That said, we'll still go after people who we think are spamming it (e.g., linking repeatedly to the blog mainpage and not specific posts, linking where it's not particularly relevant, etc.).

User avatar
sunynp
Posts: 1899
Joined: Tue May 24, 2011 2:06 pm

Re: The Accuracy of the T6's Self-Reported Big Law Employment #s

Postby sunynp » Wed Mar 14, 2012 11:14 am

chup wrote:
sunynp wrote:Also- I guess we can link to Campos blog now? I got banned for a few days when I suggested that people google for the link. (and I was wrong, if a link has been banned, there is no reason to evade the ban. I just didn't understand it.) I hope that it is now ok to link to the blog because some of the discussion there would be relevant for discussion here.

Not sure about the specific circumstances surrounding your ban, but it was word-filtered before because people were spamming it. It's also why people apparently got banned for trying to get around the word filter. That said, the blog is now part of the conversation about law school employment prospects/tuition/debt/etc., so it no longer made sense to have a blanket policy against linking it.

That said, we'll still go after people who we think are spamming it (e.g., linking repeatedly to the blog mainpage and not specific posts, linking where it's not particularly relevant, etc.).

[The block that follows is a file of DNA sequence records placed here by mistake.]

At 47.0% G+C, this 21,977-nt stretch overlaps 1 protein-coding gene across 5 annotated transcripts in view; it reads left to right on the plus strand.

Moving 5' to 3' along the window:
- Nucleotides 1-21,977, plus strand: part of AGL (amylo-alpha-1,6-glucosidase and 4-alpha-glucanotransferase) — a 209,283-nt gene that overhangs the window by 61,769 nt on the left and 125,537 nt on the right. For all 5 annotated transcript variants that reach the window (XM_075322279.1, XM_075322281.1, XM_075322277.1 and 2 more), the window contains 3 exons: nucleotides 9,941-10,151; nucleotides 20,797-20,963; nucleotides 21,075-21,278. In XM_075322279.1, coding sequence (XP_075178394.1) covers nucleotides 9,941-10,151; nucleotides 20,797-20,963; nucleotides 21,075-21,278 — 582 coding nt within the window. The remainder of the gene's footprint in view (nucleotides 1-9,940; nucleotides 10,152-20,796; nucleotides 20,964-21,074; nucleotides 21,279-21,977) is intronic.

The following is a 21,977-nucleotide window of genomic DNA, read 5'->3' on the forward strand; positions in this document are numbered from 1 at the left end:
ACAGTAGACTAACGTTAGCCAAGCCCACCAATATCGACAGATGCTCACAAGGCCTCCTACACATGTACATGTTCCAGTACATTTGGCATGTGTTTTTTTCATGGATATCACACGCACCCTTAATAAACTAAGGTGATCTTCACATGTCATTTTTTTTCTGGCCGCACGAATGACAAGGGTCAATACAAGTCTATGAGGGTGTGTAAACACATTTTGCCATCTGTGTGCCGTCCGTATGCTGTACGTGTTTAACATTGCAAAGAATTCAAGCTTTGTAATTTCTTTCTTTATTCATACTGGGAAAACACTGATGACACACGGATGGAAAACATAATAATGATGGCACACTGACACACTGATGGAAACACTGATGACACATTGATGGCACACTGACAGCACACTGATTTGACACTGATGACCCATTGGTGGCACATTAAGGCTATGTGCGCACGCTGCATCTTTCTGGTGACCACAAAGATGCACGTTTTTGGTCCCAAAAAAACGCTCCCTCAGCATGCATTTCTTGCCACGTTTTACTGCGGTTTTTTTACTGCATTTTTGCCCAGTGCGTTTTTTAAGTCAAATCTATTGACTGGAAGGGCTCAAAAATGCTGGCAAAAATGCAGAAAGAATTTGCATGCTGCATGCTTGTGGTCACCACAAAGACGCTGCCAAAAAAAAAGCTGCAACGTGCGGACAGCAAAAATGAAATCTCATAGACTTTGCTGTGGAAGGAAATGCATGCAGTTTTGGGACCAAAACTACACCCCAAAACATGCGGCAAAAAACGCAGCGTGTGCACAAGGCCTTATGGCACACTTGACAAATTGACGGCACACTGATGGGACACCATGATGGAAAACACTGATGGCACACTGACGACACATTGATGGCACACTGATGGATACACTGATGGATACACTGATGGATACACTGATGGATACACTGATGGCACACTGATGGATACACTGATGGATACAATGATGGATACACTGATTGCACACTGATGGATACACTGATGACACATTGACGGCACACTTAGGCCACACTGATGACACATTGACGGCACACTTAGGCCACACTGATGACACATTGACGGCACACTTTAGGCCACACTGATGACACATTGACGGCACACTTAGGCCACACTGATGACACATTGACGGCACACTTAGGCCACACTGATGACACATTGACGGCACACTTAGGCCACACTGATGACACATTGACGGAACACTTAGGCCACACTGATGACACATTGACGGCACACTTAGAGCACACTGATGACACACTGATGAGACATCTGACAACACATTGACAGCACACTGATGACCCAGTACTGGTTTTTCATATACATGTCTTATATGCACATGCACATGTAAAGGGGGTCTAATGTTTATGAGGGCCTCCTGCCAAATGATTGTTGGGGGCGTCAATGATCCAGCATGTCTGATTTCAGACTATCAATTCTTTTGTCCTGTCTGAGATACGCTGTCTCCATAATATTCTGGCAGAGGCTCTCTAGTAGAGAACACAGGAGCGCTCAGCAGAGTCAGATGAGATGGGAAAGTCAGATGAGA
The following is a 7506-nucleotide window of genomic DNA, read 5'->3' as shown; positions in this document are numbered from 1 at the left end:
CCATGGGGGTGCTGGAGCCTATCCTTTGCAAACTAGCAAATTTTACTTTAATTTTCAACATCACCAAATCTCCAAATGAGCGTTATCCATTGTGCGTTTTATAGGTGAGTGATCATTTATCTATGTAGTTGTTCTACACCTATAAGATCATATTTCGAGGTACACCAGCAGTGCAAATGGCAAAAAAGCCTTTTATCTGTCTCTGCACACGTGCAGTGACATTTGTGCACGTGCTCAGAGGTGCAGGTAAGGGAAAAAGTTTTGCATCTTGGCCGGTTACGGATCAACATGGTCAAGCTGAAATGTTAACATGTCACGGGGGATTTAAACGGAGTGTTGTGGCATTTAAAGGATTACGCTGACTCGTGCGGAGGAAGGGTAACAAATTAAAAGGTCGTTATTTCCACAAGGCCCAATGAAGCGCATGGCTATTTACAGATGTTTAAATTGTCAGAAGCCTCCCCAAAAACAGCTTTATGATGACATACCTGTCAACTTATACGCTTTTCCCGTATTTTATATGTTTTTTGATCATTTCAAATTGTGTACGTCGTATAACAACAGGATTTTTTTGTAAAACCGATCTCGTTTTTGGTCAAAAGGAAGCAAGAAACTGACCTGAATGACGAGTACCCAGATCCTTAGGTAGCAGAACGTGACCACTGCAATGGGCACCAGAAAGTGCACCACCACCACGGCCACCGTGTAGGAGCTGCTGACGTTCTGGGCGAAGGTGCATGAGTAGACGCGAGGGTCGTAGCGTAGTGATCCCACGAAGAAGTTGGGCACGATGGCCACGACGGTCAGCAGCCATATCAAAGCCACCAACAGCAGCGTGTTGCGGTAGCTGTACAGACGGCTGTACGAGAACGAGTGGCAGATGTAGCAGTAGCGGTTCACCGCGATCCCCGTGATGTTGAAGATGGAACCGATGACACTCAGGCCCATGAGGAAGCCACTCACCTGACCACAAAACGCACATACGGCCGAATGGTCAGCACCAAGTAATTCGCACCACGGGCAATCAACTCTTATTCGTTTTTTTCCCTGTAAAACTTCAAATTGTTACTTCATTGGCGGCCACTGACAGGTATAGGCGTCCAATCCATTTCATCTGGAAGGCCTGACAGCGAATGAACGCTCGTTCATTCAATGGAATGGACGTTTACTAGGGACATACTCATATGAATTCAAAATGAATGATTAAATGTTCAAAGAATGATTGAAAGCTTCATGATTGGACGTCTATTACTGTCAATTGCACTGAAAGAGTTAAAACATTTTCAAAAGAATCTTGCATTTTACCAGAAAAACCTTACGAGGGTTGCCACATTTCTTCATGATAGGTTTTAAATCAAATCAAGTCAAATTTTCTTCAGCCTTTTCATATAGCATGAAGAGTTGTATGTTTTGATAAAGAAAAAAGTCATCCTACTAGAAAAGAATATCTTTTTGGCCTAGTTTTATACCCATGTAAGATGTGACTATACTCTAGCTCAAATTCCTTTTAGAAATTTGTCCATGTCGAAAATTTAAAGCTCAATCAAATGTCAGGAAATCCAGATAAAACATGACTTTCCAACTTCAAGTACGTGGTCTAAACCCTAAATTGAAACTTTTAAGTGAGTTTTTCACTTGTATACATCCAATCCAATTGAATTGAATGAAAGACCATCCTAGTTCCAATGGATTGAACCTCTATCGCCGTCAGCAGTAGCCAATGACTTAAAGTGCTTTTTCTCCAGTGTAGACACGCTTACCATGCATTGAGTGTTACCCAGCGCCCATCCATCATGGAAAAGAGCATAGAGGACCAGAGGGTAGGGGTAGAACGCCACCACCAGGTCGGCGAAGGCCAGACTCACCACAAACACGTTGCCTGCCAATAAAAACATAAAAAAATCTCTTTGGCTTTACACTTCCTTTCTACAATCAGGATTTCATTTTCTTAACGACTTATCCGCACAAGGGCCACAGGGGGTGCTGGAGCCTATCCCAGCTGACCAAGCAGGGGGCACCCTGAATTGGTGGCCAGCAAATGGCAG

Thanks! I'm glad we can link to specific posts. There have been times when Campos even quotes from TLS and I thought it would be good to be able to discuss those posts, as well as his topics. I understand the policy.

As for the CLS and NYU reporting issues, I acknowledge I am assuming the worst that the failure to report was intentional. (I am also suspicious of the harebrained claim by a poster who joined just for this thread to claim that the difference is all those CLS and NYU grads living the high life in London.) That is probably not fair on my part, but whatever.

User avatar
chup
Posts: 23648
Joined: Sun Sep 23, 2007 10:48 pm

Re: The Accuracy of the T6's Self-Reported Big Law Employment #s

Postby chup » Wed Mar 14, 2012 11:34 am

InGoodFaith, stop reporting this fucking post.




Return to “Choosing a Law School”

Who is online

Users browsing this forum: applicationquestions and 3 guests